1. Use the “endpointId” attribute in the event payload to fetch the cloud account and get the endpoint hostname from there.
  2. Use the “zoneId” attribute in the event payload to fetch the cloud zone and fetch the region from there.

Option one is quite straightforward however it has a drawback in that it only works for vCenter endpoints. Cloud accounts for services like AWS don’t have a hostname therefore if we use this method it’s only going to work for some environments. We could add some additional code to fetch the region if a non-vSphere cloud account is used but then what if the account is configured for multiple regions….

Option two allows me to get to the “Cloud Zone” and then the regionId (which we can use to get the region name) but we won’t be able to get a hostname for deployments to vCenter endpoints. As a cloud zone can only be linked to a single region this option does eliminates the problem of not knowing which region has been used for provisioning.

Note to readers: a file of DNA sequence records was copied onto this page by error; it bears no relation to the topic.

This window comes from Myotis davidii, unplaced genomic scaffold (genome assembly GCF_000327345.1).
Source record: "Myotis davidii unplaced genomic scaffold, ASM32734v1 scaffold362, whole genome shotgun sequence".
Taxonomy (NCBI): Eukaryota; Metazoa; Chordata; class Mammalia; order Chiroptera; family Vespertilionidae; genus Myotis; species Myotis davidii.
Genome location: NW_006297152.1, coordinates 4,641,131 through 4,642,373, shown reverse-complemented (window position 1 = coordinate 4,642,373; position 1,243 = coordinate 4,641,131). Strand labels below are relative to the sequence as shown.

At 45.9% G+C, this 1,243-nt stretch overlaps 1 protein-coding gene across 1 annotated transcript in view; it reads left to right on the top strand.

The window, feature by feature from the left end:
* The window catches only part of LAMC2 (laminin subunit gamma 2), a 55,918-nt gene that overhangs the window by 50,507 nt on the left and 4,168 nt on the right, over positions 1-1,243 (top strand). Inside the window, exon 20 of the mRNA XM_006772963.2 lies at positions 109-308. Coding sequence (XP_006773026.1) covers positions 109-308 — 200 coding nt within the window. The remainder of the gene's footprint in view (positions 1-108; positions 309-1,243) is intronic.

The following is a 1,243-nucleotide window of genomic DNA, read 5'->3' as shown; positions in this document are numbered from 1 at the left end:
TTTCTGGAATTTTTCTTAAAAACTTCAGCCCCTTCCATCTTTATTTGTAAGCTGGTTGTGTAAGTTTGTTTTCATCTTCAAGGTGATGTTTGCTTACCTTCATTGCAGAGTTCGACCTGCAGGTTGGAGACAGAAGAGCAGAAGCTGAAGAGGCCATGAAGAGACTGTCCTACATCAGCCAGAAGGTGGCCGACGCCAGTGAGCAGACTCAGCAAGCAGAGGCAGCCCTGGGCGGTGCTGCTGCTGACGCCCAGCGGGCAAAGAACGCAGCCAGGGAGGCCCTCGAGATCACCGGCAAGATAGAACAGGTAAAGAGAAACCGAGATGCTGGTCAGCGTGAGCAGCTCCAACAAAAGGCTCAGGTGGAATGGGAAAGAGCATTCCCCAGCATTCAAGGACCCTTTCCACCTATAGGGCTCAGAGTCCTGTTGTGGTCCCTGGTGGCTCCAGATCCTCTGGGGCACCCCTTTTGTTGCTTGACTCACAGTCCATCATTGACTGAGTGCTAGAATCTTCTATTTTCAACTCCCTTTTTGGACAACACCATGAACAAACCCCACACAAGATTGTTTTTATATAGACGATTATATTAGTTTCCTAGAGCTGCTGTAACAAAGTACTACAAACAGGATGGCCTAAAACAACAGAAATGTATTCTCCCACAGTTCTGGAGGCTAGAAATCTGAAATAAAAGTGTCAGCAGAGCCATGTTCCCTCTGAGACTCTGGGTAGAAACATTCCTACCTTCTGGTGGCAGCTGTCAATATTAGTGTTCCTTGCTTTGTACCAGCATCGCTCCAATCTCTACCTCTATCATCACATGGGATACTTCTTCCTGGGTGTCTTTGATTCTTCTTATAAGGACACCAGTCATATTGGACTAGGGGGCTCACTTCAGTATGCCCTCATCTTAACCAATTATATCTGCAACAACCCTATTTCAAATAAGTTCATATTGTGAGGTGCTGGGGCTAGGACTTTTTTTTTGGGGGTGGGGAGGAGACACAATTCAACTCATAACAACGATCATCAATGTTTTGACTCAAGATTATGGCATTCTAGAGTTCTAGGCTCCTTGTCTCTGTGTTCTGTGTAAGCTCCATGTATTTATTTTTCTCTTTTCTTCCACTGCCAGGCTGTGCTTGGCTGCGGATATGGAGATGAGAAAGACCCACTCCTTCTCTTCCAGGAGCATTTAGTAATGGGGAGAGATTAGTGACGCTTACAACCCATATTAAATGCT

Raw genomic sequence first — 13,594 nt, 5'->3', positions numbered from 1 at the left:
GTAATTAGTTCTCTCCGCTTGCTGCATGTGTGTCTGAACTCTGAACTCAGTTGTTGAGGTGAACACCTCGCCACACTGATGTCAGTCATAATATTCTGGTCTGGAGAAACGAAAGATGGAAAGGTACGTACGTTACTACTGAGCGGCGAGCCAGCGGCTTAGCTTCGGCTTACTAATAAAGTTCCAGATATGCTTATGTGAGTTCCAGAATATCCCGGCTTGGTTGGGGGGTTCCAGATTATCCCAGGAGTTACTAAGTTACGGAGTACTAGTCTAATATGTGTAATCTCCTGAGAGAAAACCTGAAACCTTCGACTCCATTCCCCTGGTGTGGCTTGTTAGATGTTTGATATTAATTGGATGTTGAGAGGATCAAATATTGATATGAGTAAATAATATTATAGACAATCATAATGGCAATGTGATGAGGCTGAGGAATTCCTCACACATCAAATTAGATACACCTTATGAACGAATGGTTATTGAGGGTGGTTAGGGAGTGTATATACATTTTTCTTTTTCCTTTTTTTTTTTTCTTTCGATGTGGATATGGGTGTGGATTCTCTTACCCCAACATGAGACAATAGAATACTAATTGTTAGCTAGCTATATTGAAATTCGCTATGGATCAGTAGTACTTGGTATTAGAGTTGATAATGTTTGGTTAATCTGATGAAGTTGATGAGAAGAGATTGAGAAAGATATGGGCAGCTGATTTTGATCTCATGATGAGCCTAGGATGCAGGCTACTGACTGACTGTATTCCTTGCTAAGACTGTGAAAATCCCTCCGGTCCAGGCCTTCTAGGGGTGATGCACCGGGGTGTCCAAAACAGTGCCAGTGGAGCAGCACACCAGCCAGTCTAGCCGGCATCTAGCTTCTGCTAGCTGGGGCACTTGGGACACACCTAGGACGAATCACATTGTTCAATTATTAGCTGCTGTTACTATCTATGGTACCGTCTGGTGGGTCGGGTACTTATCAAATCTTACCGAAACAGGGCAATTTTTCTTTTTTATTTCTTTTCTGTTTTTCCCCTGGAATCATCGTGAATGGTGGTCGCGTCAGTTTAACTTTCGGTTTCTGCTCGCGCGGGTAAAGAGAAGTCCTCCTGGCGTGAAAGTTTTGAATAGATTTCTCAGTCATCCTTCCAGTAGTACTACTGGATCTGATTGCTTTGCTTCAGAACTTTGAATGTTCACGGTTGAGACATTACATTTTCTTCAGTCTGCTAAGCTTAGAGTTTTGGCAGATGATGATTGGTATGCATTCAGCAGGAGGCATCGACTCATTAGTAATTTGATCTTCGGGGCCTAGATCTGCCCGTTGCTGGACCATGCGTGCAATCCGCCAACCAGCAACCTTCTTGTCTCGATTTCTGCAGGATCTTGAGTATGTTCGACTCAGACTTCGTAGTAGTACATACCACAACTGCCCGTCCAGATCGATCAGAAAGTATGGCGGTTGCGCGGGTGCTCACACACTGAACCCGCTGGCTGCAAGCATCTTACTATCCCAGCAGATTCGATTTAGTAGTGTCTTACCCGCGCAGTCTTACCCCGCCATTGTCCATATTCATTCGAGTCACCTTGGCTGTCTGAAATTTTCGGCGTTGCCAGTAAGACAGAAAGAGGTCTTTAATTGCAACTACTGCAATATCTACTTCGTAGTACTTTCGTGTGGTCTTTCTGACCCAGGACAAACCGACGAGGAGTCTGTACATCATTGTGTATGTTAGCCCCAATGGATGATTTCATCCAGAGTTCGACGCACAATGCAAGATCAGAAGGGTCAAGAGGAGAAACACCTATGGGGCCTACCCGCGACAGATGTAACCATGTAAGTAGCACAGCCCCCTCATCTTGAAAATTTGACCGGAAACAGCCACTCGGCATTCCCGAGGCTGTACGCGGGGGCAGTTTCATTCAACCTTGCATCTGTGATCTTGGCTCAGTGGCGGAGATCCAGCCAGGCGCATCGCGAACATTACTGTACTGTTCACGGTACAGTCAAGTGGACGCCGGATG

Instead of either (and in the spirit of making this as agnostic as possible) we are going to combine both approaches. Our execution order will looks as follows:

  1. Extract zoneId and endpointId from event payload
  2. Get cloud account using API call with endpointId
  3. if the account type is vSphere then extract hostname
  4. Get cloud zone using API call with zoneId
  5. Get regionId from cloud zone
  6. Get region using API call with regionId
  7. Get externalRegionId from region

The first addition we need to make to our overall workflow is to extract the two object IDs we will need. This makes our “Extract Payload” script element now look like this:

machineName = inputProperties.get("resourceNames");
machineID = inputProperties.get("resourceIds");
deploymentID = inputProperties.get("deploymentId");
zoneID = inputProperties.get("zoneId");
endpointID = inputProperties.get("endpointId");

Next on this list is to get the Cloud Account from the endpointId. The swagger interface shows the following API call.